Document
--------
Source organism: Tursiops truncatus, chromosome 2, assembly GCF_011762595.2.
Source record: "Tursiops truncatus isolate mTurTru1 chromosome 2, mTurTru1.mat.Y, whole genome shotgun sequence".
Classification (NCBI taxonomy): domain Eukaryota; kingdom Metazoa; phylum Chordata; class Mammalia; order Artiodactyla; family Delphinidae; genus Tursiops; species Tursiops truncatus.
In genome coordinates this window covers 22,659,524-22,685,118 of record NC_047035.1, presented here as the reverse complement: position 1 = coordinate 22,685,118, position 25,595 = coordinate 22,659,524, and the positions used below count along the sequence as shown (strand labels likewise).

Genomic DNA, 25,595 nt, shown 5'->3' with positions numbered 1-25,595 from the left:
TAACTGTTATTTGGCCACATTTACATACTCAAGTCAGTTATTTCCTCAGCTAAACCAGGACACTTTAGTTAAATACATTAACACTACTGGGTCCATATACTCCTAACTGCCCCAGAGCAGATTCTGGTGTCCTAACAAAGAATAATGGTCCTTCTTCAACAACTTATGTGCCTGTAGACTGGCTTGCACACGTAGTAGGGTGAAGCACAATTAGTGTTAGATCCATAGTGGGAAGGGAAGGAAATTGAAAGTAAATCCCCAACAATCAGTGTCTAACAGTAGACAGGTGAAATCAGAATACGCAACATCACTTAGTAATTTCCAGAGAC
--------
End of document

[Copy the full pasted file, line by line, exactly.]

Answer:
Source organism: Tursiops truncatus, chromosome 2, assembly GCF_011762595.2.
Source record: "Tursiops truncatus isolate mTurTru1 chromosome 2, mTurTru1.mat.Y, whole genome shotgun sequence".
Classification (NCBI taxonomy): domain Eukaryota; kingdom Metazoa; phylum Chordata; class Mammalia; order Artiodactyla; family Delphinidae; genus Tursiops; species Tursiops truncatus.
In genome coordinates this window covers 22,659,524-22,685,118 of record NC_047035.1, presented here as the reverse complement: position 1 = coordinate 22,685,118, position 25,595 = coordinate 22,659,524, and the positions used below count along the sequence as shown (strand labels likewise).

Genomic DNA, 25,595 nt, shown 5'->3' with positions numbered 1-25,595 from the left:
TAACTGTTATTTGGCCACATTTACATACTCAAGTCAGTTATTTCCTCAGCTAAACCAGGACACTTTAGTTAAATACATTAACACTACTGGGTCCATATACTCCTAACTGCCCCAGAGCAGATTCTGGTGTCCTAACAAAGAATAATGGTCCTTCTTCAACAACTTATGTGCCTGTAGACTGGCTTGCACACGTAGTAGGGTGAAGCACAATTAGTGTTAGATCCATAGTGGGAAGGGAAGGAAATTGAAAGTAAATCCCCAACAATCAGTGTCTAACAGTAGACAGGTGAAATCAGAATACGCAACATCACTTAGTAATTTCCAGAGAC